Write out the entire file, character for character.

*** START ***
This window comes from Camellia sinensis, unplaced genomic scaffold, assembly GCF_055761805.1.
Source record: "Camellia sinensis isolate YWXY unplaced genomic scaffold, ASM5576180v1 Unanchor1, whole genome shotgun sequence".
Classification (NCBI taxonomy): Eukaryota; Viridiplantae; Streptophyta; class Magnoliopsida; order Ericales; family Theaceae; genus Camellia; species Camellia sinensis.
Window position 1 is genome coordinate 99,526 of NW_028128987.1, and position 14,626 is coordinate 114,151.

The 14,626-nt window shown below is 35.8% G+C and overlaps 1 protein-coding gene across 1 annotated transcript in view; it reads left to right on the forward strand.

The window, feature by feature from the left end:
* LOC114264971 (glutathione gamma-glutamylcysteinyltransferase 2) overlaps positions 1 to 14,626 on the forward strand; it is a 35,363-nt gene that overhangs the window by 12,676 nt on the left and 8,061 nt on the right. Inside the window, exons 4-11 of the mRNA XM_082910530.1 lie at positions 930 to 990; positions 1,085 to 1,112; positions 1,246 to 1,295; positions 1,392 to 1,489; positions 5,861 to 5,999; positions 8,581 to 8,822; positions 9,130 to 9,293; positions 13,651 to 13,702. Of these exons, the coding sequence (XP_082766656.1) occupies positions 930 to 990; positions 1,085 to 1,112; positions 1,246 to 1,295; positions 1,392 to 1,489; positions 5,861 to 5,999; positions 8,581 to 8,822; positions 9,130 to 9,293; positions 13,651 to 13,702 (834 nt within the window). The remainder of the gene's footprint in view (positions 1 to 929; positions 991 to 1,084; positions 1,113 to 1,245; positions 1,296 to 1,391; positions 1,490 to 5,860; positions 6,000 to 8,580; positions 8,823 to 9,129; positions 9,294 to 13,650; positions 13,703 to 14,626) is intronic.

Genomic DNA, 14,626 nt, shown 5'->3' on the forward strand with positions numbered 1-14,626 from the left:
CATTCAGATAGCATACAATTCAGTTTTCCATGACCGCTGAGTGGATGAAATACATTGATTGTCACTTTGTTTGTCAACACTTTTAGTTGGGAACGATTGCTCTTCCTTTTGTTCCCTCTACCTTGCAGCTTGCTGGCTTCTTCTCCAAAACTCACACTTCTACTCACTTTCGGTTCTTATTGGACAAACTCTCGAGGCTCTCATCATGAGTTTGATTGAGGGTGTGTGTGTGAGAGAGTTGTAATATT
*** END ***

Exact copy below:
This window comes from Camellia sinensis, unplaced genomic scaffold, assembly GCF_055761805.1.
Source record: "Camellia sinensis isolate YWXY unplaced genomic scaffold, ASM5576180v1 Unanchor1, whole genome shotgun sequence".
Classification (NCBI taxonomy): Eukaryota; Viridiplantae; Streptophyta; class Magnoliopsida; order Ericales; family Theaceae; genus Camellia; species Camellia sinensis.
Window position 1 is genome coordinate 99,526 of NW_028128987.1, and position 14,626 is coordinate 114,151.

The 14,626-nt window shown below is 35.8% G+C and overlaps 1 protein-coding gene across 1 annotated transcript in view; it reads left to right on the forward strand.

The window, feature by feature from the left end:
* LOC114264971 (glutathione gamma-glutamylcysteinyltransferase 2) overlaps positions 1 to 14,626 on the forward strand; it is a 35,363-nt gene that overhangs the window by 12,676 nt on the left and 8,061 nt on the right. Inside the window, exons 4-11 of the mRNA XM_082910530.1 lie at positions 930 to 990; positions 1,085 to 1,112; positions 1,246 to 1,295; positions 1,392 to 1,489; positions 5,861 to 5,999; positions 8,581 to 8,822; positions 9,130 to 9,293; positions 13,651 to 13,702. Of these exons, the coding sequence (XP_082766656.1) occupies positions 930 to 990; positions 1,085 to 1,112; positions 1,246 to 1,295; positions 1,392 to 1,489; positions 5,861 to 5,999; positions 8,581 to 8,822; positions 9,130 to 9,293; positions 13,651 to 13,702 (834 nt within the window). The remainder of the gene's footprint in view (positions 1 to 929; positions 991 to 1,084; positions 1,113 to 1,245; positions 1,296 to 1,391; positions 1,490 to 5,860; positions 6,000 to 8,580; positions 8,823 to 9,129; positions 9,294 to 13,650; positions 13,703 to 14,626) is intronic.

Genomic DNA, 14,626 nt, shown 5'->3' on the forward strand with positions numbered 1-14,626 from the left:
CATTCAGATAGCATACAATTCAGTTTTCCATGACCGCTGAGTGGATGAAATACATTGATTGTCACTTTGTTTGTCAACACTTTTAGTTGGGAACGATTGCTCTTCCTTTTGTTCCCTCTACCTTGCAGCTTGCTGGCTTCTTCTCCAAAACTCACACTTCTACTCACTTTCGGTTCTTATTGGACAAACTCTCGAGGCTCTCATCATGAGTTTGATTGAGGGTGTGTGTGTGAGAGAGTTGTAATATT